A deceptively mild start to the 2016-2017 winter season in the southeastern United States is expected to give way to a sudden burst of cold air in mid- to late January that threatens the Florida citrus crop with a damaging freeze.
For consumers that means that orange juice could very well steepen its recent price rise. In June, orange juice sold for about $1.30 a pound on the ICE, and the October futures price has already jumped to $2.10.
The cold snap in Florida is expected to be short-lived, but the forecast then turns to an increased possibility, according to Accuweather’s recent winter forecast.
The Northeast is likely to experience above-normal snowfall in the coming winter, with larger accumulations north of New York City. The region can expect a lower-than-normal number of sub-zero days, and temperatures are expected to average three to five degrees lower than last year.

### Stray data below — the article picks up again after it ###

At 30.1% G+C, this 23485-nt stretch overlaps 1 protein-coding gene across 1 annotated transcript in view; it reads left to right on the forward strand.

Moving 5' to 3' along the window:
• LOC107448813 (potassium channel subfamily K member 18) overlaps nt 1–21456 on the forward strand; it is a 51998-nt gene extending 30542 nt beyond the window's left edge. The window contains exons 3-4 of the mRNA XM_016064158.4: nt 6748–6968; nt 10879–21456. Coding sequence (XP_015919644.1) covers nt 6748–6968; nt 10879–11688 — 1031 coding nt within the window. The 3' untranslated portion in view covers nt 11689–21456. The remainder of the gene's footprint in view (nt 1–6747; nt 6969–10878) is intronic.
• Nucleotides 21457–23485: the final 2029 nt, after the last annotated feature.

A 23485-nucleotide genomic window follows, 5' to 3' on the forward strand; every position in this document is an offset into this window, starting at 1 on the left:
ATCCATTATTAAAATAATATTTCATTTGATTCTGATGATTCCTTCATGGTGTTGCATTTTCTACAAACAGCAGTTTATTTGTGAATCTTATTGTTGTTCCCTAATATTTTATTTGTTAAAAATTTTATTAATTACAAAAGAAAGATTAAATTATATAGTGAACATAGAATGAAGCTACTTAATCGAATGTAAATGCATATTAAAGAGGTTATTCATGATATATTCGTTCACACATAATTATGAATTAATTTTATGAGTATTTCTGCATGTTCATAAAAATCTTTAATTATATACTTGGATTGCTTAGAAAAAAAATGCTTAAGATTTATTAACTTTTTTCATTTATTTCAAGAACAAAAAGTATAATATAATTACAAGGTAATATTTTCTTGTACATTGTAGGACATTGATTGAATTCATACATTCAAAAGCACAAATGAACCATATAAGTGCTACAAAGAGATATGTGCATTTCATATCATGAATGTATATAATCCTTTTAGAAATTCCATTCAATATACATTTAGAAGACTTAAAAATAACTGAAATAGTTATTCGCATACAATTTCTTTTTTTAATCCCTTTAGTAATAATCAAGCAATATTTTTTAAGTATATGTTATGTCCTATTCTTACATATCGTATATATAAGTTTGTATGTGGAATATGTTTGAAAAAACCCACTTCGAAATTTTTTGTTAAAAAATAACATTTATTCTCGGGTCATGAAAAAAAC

California and the Pacific Northwest can expect early winter storminess from San Francisco to the Canadian border, with storms tapering off after December. Central and southern California, along with most of the Southwest, are expected to have warm and dry conditions for most of the winter — not a happy prospect for the drought-stricken southern part of California.
In the Midwest, the northern Plains should expect several blasts of brutally cold air delivered from our friendly Canadian neighbors. Overall temperatures are expected to be six to nine degrees colder than last year. The cold air will settle in over the Great Lakes and could kick-off an early start to pile-ups of lake-effect snow.
The southern Plains and the Gulf Coast should experience mild temperatures until late December and early January when chillier air arrives. Lack of precipitation either as snow or rain is expected to continue.
Here’s Accuweather’s current map of what Americans can expect this winter.